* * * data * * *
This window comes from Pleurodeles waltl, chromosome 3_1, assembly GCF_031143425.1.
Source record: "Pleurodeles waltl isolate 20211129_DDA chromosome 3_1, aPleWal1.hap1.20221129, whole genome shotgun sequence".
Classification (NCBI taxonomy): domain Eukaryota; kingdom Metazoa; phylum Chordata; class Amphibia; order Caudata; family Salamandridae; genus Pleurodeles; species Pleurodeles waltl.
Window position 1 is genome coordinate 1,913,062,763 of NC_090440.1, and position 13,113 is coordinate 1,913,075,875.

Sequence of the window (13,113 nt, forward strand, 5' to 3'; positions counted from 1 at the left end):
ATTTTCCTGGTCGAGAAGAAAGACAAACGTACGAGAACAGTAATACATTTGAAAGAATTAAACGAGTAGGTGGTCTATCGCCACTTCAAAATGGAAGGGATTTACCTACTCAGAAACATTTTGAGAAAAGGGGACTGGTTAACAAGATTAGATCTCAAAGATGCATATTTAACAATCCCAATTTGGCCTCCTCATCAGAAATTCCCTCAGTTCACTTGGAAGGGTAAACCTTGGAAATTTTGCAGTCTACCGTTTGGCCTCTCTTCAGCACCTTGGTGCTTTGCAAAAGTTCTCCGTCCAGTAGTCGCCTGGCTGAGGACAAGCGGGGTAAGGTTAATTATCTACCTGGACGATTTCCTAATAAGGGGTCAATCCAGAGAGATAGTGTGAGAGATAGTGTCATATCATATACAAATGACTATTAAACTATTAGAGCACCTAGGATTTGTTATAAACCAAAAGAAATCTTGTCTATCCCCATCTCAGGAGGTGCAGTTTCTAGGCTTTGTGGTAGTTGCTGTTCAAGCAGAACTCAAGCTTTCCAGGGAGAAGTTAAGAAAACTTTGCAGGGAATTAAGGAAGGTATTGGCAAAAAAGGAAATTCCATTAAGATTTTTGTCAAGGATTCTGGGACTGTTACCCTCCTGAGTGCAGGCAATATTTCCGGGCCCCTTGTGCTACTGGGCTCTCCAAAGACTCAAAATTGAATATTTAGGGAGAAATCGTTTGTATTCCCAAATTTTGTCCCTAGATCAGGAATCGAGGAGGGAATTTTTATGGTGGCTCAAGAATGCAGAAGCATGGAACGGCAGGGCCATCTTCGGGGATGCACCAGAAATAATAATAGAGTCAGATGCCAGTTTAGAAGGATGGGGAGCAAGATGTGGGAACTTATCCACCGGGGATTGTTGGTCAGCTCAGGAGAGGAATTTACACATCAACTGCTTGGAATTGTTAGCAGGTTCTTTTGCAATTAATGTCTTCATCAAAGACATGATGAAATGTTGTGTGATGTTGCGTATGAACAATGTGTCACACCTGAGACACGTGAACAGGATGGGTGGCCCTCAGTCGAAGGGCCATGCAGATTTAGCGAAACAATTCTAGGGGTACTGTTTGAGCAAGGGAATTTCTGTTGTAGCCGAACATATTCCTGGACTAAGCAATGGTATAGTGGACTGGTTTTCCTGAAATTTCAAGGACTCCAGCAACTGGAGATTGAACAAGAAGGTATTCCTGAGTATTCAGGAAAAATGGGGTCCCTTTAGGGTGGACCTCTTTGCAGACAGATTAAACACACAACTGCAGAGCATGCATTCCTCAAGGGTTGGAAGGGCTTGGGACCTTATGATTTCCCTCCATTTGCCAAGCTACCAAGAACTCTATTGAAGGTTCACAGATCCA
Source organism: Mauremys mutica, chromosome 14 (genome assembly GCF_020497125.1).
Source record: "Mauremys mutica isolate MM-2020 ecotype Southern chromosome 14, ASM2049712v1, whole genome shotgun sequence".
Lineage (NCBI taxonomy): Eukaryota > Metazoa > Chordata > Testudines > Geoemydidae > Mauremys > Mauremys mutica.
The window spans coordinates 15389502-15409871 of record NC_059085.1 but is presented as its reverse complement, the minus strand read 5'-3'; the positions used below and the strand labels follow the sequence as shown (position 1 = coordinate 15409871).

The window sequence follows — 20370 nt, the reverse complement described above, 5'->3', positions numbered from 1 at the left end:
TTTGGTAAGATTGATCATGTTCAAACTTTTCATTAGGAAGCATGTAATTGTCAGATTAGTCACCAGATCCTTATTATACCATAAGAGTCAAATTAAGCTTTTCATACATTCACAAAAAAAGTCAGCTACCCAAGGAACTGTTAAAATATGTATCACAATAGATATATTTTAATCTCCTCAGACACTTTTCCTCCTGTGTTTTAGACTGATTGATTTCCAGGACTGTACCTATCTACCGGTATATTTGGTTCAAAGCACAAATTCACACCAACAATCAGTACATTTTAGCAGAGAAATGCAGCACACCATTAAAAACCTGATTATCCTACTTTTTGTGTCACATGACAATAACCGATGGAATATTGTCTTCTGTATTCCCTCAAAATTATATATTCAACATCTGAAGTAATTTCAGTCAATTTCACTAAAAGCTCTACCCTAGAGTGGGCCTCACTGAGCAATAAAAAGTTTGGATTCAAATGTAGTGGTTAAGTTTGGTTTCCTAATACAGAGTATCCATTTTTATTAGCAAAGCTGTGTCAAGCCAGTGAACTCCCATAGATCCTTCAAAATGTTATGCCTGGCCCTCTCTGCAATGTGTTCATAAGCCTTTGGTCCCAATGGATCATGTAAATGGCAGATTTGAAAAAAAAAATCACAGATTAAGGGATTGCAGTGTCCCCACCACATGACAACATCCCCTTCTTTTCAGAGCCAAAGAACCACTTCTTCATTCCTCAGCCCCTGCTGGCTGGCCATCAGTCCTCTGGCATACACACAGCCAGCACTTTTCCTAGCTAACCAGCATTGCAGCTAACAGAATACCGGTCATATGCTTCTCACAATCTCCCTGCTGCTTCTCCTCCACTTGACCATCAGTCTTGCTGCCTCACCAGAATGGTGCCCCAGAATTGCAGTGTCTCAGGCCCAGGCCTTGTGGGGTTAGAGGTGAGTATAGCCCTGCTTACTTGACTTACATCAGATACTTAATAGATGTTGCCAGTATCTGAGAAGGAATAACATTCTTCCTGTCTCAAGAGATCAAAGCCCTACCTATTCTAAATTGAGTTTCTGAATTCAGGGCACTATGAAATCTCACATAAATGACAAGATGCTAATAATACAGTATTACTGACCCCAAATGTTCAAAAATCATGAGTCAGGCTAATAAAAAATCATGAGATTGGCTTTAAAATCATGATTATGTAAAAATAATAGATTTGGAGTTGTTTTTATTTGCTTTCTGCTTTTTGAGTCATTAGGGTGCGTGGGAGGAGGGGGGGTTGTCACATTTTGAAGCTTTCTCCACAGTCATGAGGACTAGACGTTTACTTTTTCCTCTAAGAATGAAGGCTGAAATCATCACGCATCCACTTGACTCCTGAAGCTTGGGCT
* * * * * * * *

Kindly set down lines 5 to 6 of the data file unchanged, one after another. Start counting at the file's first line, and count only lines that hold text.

Sequence of the window (13,113 nt, forward strand, 5' to 3'; positions counted from 1 at the left end):
ATTTTCCTGGTCGAGAAGAAAGACAAACGTACGAGAACAGTAATACATTTGAAAGAATTAAACGAGTAGGTGGTCTATCGCCACTTCAAAATGGAAGGGATTTACCTACTCAGAAACATTTTGAGAAAAGGGGACTGGTTAACAAGATTAGATCTCAAAGATGCATATTTAACAATCCCAATTTGGCCTCCTCATCAGAAATTCCCTCAGTTCACTTGGAAGGGTAAACCTTGGAAATTTTGCAGTCTACCGTTTGGCCTCTCTTCAGCACCTTGGTGCTTTGCAAAAGTTCTCCGTCCAGTAGTCGCCTGGCTGAGGACAAGCGGGGTAAGGTTAATTATCTACCTGGACGATTTCCTAATAAGGGGTCAATCCAGAGAGATAGTGTGAGAGATAGTGTCATATCATATACAAATGACTATTAAACTATTAGAGCACCTAGGATTTGTTATAAACCAAAAGAAATCTTGTCTATCCCCATCTCAGGAGGTGCAGTTTCTAGGCTTTGTGGTAGTTGCTGTTCAAGCAGAACTCAAGCTTTCCAGGGAGAAGTTAAGAAAACTTTGCAGGGAATTAAGGAAGGTATTGGCAAAAAAGGAAATTCCATTAAGATTTTTGTCAAGGATTCTGGGACTGTTACCCTCCTGAGTGCAGGCAATATTTCCGGGCCCCTTGTGCTACTGGGCTCTCCAAAGACTCAAAATTGAATATTTAGGGAGAAATCGTTTGTATTCCCAAATTTTGTCCCTAGATCAGGAATCGAGGAGGGAATTTTTATGGTGGCTCAAGAATGCAGAAGCATGGAACGGCAGGGCCATCTTCGGGGATGCACCAGAAATAATAATAGAGTCAGATGCCAGTTTAGAAGGATGGGGAGCAAGATGTGGGAACTTATCCACCGGGGATTGTTGGTCAGCTCAGGAGAGGAATTTACACATCAACTGCTTGGAATTGTTAGCAGGTTCTTTTGCAATTAATGTCTTCATCAAAGACATGATGAAATGTTGTGTGATGTTGCGTATGAACAATGTGTCACACCTGAGACACGTGAACAGGATGGGTGGCCCTCAGTCGAAGGGCCATGCAGATTTAGCGAAACAATTCTAGGGGTACTGTTTGAGCAAGGGAATTTCTGTTGTAGCCGAACATATTCCTGGACTAAGCAATGGTATAGTGGACTGGTTTTCCTGAAATTTCAAGGACTCCAGCAACTGGAGATTGAACAAGAAGGTATTCCTGAGTATTCAGGAAAAATGGGGTCCCTTTAGGGTGGACCTCTTTGCAGACAGATTAAACACACAACTGCAGAGCATGCATTCCTCAAGGGTTGGAAGGGCTTGGGACCTTATGATTTCCCTCCATTTGCCAAGCTACCAAGAACTCTATTGAAGGTTCACAGATCCA